Good Morning! Welcome to The Morning Shift, your roundup of the auto news you crave, all in one place every weekday morning. Here are the important stories you need to know.
1st Gear: Profiles In Courage
We’re seeing some real character on display over at Volkswagen. The automaker, strapped for cash over the rising logistical and legal costs of the diesel cheating scandal, has decreed that its top managers will forego their 2015 bonuses entirely.
Oh wait no, I’m sorry, I misread the story; they agreed to cuts of at least 30 percent cut to their 2015 bonuses. Here’s Automotive News:
Volkswagen Group Chairman Hans Dieter Poetsch and other top executives will have their 2015 bonus payments cut “significantly,” the automaker said today.
VW’s second-largest shareholder - the German state of Lower Saxony - wants management bonuses to be scrapped altogether while VW’s powerful labor leaders have also been pushing for bonuses to be scrapped or lowered as the automaker counts the multi-billion-euro costs of its emissions-rigging scandal.
In a statement today, VW said the supervisory board and management agree that the company needs to send a signal on top management pay.
Various models are being discussed that would be “appropriate and fair for everyone,” the statement said, adding that the move would lead to a “significant reduction of variable pay.”
You might be thinking, “Forget cuts, why get a bonus at all when your company is mired in one of the biggest automotive scandals ever and fighting for its very survival?” And the answer is... reasons? I guess?
2nd Gear: The Path Forward
Speaking of scandals, the General Motors ignition switch fiasco is working its way through litigation with as series of six “bellwether” cases, but so far all of them have gone in favor of GM.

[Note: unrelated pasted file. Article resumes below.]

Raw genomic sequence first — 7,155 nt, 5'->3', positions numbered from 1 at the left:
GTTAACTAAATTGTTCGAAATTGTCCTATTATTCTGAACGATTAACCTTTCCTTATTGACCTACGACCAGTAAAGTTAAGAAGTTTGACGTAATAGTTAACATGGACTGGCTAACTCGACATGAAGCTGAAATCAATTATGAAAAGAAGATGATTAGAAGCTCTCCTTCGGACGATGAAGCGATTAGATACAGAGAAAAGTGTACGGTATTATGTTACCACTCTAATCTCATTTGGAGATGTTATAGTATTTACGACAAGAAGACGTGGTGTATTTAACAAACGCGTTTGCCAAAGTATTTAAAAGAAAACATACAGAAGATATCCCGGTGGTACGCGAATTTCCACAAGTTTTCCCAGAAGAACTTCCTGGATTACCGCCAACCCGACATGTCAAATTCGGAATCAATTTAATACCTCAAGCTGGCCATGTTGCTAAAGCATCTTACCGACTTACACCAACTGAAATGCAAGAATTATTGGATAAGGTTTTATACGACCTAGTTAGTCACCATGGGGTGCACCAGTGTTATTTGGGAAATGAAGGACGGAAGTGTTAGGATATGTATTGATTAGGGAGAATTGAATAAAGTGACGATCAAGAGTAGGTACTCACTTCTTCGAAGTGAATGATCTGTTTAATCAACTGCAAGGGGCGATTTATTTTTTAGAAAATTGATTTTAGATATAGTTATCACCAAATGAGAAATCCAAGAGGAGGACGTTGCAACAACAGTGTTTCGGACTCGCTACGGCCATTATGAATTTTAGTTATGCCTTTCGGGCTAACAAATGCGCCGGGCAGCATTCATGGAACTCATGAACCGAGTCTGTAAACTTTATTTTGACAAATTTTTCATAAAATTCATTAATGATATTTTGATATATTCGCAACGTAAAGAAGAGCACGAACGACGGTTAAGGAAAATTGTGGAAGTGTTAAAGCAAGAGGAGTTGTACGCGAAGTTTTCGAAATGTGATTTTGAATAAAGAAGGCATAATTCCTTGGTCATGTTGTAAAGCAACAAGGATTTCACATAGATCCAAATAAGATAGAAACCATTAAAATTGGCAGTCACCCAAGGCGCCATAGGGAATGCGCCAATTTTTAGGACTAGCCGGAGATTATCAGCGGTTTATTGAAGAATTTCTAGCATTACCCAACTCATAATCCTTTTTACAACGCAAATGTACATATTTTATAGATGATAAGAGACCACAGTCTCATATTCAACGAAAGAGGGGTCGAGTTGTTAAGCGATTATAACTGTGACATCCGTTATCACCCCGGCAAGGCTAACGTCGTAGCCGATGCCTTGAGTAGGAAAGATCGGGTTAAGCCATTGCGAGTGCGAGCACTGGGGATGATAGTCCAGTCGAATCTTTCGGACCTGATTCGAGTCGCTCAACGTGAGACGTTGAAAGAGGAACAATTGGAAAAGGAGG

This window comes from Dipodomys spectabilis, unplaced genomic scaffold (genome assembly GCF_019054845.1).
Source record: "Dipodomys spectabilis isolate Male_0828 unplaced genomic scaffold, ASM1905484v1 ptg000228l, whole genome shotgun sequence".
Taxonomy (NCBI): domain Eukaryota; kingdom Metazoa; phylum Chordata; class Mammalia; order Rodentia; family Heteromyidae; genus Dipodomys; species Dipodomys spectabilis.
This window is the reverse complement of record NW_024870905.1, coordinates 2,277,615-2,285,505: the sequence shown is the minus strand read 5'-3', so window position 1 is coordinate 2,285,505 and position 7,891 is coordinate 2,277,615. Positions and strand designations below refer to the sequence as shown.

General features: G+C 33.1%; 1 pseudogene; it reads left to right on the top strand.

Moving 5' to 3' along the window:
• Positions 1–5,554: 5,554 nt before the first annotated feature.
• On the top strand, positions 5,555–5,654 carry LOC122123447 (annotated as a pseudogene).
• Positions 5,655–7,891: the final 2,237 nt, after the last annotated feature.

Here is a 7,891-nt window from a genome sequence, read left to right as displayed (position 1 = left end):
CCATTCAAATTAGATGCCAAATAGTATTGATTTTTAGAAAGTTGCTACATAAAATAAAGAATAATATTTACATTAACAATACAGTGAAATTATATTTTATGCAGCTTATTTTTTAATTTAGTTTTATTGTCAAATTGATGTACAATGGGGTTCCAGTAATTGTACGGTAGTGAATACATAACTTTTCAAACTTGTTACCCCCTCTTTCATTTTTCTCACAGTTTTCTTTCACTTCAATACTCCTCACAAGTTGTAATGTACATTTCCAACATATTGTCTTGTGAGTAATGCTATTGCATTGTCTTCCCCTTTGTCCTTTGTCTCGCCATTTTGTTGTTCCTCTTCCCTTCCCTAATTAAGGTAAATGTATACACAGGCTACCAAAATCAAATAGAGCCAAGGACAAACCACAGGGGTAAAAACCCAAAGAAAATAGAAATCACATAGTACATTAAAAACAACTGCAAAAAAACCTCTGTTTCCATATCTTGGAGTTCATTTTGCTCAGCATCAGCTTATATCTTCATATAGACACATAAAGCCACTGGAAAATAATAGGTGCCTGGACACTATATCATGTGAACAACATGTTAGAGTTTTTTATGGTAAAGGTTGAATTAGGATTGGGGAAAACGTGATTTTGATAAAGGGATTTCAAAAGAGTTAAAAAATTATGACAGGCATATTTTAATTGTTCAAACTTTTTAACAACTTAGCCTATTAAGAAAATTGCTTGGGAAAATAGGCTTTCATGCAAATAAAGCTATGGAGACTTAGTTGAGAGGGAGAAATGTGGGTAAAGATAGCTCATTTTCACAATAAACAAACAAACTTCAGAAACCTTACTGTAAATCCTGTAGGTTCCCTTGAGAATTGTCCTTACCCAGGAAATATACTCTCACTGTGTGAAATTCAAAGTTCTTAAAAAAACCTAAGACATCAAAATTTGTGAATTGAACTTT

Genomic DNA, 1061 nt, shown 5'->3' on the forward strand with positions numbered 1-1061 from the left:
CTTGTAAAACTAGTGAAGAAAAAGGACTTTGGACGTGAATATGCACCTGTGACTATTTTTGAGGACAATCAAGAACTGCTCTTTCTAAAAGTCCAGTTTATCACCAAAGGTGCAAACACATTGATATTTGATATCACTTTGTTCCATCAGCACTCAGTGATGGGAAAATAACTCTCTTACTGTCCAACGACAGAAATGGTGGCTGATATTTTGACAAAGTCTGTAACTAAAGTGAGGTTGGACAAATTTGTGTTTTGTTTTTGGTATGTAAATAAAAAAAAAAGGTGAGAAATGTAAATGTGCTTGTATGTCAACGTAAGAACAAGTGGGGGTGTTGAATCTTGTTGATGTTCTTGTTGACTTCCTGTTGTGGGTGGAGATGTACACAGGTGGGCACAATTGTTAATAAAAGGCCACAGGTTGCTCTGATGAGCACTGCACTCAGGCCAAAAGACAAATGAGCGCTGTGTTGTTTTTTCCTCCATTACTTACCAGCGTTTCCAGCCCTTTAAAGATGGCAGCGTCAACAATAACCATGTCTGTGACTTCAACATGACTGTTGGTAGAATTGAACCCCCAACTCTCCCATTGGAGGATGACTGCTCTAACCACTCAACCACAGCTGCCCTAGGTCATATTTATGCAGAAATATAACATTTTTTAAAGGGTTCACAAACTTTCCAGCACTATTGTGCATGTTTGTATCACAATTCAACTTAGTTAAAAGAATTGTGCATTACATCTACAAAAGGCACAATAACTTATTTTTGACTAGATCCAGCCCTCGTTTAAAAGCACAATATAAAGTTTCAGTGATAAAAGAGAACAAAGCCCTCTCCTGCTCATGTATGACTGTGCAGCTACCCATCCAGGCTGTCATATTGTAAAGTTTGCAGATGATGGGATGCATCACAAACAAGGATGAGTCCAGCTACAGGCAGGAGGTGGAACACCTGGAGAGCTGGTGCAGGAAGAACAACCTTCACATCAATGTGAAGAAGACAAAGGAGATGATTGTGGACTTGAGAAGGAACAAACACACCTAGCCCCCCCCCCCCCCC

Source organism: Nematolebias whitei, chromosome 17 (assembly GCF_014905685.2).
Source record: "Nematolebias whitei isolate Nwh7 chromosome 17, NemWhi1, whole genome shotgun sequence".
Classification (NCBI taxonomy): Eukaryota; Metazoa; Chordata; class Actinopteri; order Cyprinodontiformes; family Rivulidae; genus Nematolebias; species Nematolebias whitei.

Nonetheless, lawyers for the plaintiffs suing the automaker say they will press on, reports Reuters:
Last week, GM (GM.N) avoided an upcoming trial by settling what was considered by plaintiffs’ lawyers to be one of their strongest cases, involving a father of five who was killed in a 2013 crash. The next day, the parties agreed to dismiss the next case slated for trial, brought by an Alabama man suing over crash injuries from 2013.
Still, a lead lawyer for plaintiffs, Robert Hilliard, said this week they are prepared to press forward and will discuss “all options” with the court for the next trials.
A case initially set for trial in September – brought by a Virginia woman who said she suffered traumatic crash injuries in 2011 - could be ready as soon as late June, Hilliard said.
3rd Gear: Ford R&D Gets Some Updates
Ford is more forward thinking when it comes to technology and mobility than a lot of automakers, and it’s soon going to get the R&D center to match that ethos. Here’s Automotive News on the revamp to the Detroit-area campus:
Changes detailed by the automaker today include a new design center to replace the sprawling product development center and historic design dome, a more walkable layout and a building that showcases Ford’s commitment to sustainability by creating zero waste and generating its own energy. The new product campus, expected to be mostly complete within seven years, will be served by a network of autonomous vehicles, on-demand shuttles and electric bikes, Ford said.